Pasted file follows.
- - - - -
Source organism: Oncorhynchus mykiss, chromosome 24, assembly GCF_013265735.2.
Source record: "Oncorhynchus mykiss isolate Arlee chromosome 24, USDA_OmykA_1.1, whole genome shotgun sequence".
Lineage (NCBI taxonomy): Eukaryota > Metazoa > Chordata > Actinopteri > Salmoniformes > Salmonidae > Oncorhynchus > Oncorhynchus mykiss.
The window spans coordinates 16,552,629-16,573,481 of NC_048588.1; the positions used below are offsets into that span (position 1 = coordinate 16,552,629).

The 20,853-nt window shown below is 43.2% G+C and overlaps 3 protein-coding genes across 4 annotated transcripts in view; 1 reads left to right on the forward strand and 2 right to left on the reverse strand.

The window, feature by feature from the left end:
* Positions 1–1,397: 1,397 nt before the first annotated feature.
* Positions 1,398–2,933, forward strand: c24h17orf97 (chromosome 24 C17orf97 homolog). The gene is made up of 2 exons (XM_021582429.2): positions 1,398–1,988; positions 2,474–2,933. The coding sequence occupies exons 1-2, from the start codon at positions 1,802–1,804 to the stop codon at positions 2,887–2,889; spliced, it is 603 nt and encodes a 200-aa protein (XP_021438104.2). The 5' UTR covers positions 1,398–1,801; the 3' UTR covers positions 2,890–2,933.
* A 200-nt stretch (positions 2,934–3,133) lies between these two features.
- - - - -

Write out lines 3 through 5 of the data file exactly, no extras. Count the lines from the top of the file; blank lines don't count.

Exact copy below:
Lineage (NCBI taxonomy): Eukaryota > Metazoa > Chordata > Actinopteri > Salmoniformes > Salmonidae > Oncorhynchus > Oncorhynchus mykiss.
The window spans coordinates 16,552,629-16,573,481 of NC_048588.1; the positions used below are offsets into that span (position 1 = coordinate 16,552,629).

The 20,853-nt window shown below is 43.2% G+C and overlaps 3 protein-coding genes across 4 annotated transcripts in view; 1 reads left to right on the forward strand and 2 right to left on the reverse strand.